“Do not judge, or you too will be judged. 2 For in the same way you judge others, you will be judged, and with the measure you use, it will be measured to you.
3 “Why do you look at the speck of sawdust in your brother’s eye and pay no attention to the plank in your own eye? 4 How can you say to your brother, ‘Let me take the speck out of your eye,’ when all the time there is a plank in your own eye? 5 You hypocrite, first take the plank out of your own eye, and then you will see clearly to remove the speck from your brother’s eye.
6 “Do not give dogs what is sacred; do not throw your pearls to pigs. If you do, they may trample them under their feet, and turn and tear you to pieces.
7 “Ask and it will be given to you; seek and you will find; knock and the door will be opened to you. 8 For everyone who asks receives; the one who seeks finds; and to the one who knocks, the door will be opened.
9 “Which of you, if your son asks for bread, will give him a stone? 10 Or if he asks for a fish, will give him a snake? 11 If you, then, though you are evil, know how to give good gifts to your children, how much more will your Father in heaven give good gifts to those who ask him! 12 So in everything, do to others what you would have them do to you, for this sums up the Law and the Prophets.
I Don’t Judge You, You Dog!
If we are not to judge one another, how can Jesus say not to give things to dogs and pigs? Dogs were unclean animals that scavenged in the ancient garbage and could spread sickness and become vicious. Pigs were unclean animals that might even feast on rotting flesh. When angered wild pigs would sometimes kill small children. If we are never to judge, how will we decide when someone is a dog or pig?
The key is the difference between discernment and condemnation. To condemn anyone is not really a disciple’s job. To judge in that sense is off limits. However, we are to discern. The problem with much of our discernment is that it is skewed by a desire to deflect from ourselves or elevate ourselves above others. This is why Jesus talks of a plank or beam being lodged in someone’s eye. We should pause and question our motives in discernment. Do we really want to condemn? Are we free from the sin we have identified in others. I know some people who hate bossiness, yet they do not see how bossy they are. I know of others who police sexual sin with a passion, but deny their own innuendo and obsession with sex in a suppressive way. It is not that we should not deal with bossiness or sexual sin. It is that we need to stop and check our heart on the issue. Are we lovingly correcting someone or are we protecting ourselves?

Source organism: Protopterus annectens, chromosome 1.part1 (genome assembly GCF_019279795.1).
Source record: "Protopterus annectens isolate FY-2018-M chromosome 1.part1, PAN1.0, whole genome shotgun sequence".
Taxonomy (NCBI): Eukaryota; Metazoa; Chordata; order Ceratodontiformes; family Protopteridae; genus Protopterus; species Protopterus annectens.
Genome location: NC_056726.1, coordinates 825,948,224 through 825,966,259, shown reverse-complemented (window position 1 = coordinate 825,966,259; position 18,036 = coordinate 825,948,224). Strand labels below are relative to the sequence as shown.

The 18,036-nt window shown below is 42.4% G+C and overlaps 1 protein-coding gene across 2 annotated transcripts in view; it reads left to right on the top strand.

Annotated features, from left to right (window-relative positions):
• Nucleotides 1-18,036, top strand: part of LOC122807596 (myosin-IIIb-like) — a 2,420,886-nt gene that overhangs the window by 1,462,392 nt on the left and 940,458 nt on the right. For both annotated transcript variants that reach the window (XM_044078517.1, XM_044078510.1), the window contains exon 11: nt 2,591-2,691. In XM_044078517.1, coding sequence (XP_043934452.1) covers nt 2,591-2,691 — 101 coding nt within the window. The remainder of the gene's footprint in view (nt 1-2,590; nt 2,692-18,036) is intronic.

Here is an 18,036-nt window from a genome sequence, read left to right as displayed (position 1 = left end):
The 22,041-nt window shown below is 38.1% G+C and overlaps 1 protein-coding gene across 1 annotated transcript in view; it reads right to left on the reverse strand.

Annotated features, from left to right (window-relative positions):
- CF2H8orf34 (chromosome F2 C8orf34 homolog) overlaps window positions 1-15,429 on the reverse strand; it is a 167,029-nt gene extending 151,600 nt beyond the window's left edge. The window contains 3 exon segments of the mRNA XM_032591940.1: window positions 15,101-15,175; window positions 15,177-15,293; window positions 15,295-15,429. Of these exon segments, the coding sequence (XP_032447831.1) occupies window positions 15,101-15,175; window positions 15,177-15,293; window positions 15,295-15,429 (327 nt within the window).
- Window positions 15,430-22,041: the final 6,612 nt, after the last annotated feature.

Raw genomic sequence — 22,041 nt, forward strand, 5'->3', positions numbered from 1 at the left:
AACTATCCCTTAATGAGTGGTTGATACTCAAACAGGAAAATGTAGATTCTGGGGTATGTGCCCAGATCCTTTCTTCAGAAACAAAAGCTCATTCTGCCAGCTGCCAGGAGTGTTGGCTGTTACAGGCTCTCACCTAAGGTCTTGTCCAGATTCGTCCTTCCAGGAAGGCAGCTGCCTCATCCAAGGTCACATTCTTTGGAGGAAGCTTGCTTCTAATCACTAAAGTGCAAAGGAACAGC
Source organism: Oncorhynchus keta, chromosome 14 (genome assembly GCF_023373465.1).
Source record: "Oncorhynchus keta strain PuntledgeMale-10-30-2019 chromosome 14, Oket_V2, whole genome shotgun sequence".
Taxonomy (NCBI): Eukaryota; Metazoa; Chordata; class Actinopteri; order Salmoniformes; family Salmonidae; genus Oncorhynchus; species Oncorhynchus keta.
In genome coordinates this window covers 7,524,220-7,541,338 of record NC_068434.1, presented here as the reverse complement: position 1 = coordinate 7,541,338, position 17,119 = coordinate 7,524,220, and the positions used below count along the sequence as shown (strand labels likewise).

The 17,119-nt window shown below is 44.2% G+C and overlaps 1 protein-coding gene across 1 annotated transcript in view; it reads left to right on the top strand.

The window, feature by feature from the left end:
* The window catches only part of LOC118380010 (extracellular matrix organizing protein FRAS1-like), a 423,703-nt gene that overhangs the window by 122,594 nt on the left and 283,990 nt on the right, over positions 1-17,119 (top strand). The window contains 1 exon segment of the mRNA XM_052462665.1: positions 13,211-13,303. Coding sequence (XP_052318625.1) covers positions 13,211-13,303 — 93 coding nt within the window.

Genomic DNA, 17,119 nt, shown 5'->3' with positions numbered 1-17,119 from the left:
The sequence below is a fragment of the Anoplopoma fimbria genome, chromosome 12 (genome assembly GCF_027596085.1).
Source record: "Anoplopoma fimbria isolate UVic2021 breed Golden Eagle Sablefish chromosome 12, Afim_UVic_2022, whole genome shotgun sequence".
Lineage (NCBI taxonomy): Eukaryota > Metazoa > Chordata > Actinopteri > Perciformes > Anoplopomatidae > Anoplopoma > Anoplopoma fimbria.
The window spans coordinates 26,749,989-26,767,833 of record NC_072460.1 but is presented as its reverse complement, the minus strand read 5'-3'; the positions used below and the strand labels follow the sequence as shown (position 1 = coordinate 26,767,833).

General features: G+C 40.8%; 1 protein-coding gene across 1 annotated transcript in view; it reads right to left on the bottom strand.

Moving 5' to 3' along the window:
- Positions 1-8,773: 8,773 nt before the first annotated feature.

People who show a pattern of rejecting truth in their lives are a waste of time and resources. This does not mean that they are less human and we should write them off as people. It just means that we should use the majority of our time and efforts on those who are appreciative. In fact, the people who are antagonistic to the gospel probably want you to leave them alone. Constantly trying to share God’s love with them isn’t as condemning as it is foolish. It is like poking a wild pig or a rabid dog with a stick and expecting them to love you in return.
So we should discern people’s actions as godly or foolish, but we should check our motives first.
- What are disciples not to do?
- How can Jesus then go on to say some people are dogs and pigs?
- What is the general rule for how to treat others?
- How would you like to be treated?
- How do you treat those closest to you? Those with whom you disagree?
2. As you explained, there is a difference between giving judgment and being discerning. We are to be discerning…as we saw over and over again in Proverbs. We must discern wisdom from foolishness.
3. Do to others what you would have them do to you.
4. With respect and compassion and grace and patience.
5. Unfortunately, it’s our family who usually has to endure the worst of us. I know I take my husband for granted. I struggle with impatience with the kids. Etc. etc.
The “do to others” principle strikes me as an important one to apply to parenting as well. In a conversation with other moms of preschoolers, one mom shared that she recently realized that her son probably shouted “no” to her so often because she shouted “no” to him so often. Our kids will treat us and others the way that we treat them. They will do as we do much more readily than they will do as we say.
This is a passage which God brought to my remembrance several times in the last two weeks. On the one hand, I realized how judgmental I often am. I was condemning (in my heart) certain friends/neighbors whom I thought were being selfish when I was struck by how I was selfishly looking for what they could bring to the table instead of how I could serve them. To top it off, several of these people proved my assertions wrong–I was both wrong about them and guilty myself.
On the other hand, I found myself in several situations where I was on the receiving end. At work I was taking a beating (figuratively) from a few regulars who thought my faith ridiculous and Christianity a hypocritical religion based on silly myths for children. I was reminded again of this passage, but this time the part about not casting our pearls before swine.
I agree that motivation for why we “judge” and whether it is truly loving the person is the key to this passage. We should not be hypocrites, but we are clearly called to be discerning and to love one another. Part of love involved gently correcting. However, we must submit ourselves first and foremost to our Heavenly Father for correction.